Russia, China, and Iran Close Ranks Amid Unrest in Kazakhstan
Bottom Line Up Front:
- Russia’s focus on the success of the CSTO’s intervention conveys its role as power broker in Central Asia.
- Unfavorable coverage of Nazarbayev and an increasingly positive portrayal of Tokayev demonstrates Russia’s support for Takoyev’s marginalization of the Nazerbayev clique during the unrest.
- Russian leaders explicitly accused the West of fomenting the unrest, citing “external interference” in their justification for intervention
- China parroted the Russian narrative with Xi referring to the unrest as a “color revolution” and CCP publications calling the protests “acts of terror”
- Russia declared victory in Kazakhstan following the deployment of CSTO forces to quell unrest. Russian senator Vladimir Dzhabarov called the protests a “color revolution” and Russian media lauded the CSTO role in suppressing a “new type of rebellion”.
What Russia Said About Kazakh Leadership:
- Kazakh President Tokayev was given the spotlight in Russian media as the primary individual responsible for returning order to Kazakhstan. Russia’s favorable portrayal of President Tokayev cast the leader as one determined to honor the demands for peace by the people of Kazakhstan.
- In coverage of former Kazakh President Nursultan Nazarbayev, Russian media blamed him for creating the economic conditions that led to the protests and suggested individuals close to Nazarbayev were involved in a seizure of power.
What China Said:
- China congratulated Russia on a successful intervention in Kazakhstan and quoted the Kazakh Foreign Minister who called the protests an act of terror.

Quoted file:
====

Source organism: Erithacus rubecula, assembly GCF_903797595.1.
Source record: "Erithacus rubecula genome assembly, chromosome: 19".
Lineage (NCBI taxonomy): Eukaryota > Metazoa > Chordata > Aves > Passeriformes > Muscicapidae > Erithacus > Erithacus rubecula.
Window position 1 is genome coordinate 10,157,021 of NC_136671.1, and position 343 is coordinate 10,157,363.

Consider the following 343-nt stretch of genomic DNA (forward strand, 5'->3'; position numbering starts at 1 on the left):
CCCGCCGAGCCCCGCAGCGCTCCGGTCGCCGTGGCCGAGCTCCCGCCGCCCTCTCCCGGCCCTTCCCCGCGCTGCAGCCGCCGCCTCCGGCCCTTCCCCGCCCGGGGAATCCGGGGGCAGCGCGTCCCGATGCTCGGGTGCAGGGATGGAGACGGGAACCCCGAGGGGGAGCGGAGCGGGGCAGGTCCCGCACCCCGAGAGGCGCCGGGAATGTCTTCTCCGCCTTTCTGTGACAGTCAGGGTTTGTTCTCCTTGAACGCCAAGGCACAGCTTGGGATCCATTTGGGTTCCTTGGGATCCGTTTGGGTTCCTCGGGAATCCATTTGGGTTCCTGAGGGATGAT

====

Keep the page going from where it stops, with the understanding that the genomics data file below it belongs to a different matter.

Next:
- Chinese media published multiple posts on the detainment of former National Intelligence Chief Karim Massimov under charges of forcibly seizing power, but did not otherwise comment on former Kazakh President Nazarbayev.
- A spokesman for China’s Ministry of Foreign Affairs pledged economic support to restore stability to Kazakhstan.
What Iran Said:
- Iranian media leaned more heavily on the notion of “US meddling” in Kazakhstan designed to derail China’s Belt and Road Initiative.
- Like China, Iran said the protesters were terrorists and bandits bent on harming civilians and causing destruction.
How are Audiences Responded:
- Russia’s audience was predominantly neutral in their response to coverage of Kazakhstan and its leadership, despite a mildly negative portrayal of events by Russian media.
- China published far less content on Kazakhstan than Russia, but similarly received a neutral response from its audience.
- While Iran expressed a neutral perspective in its content, Iran’s audience responded favorably to its portrayal of events.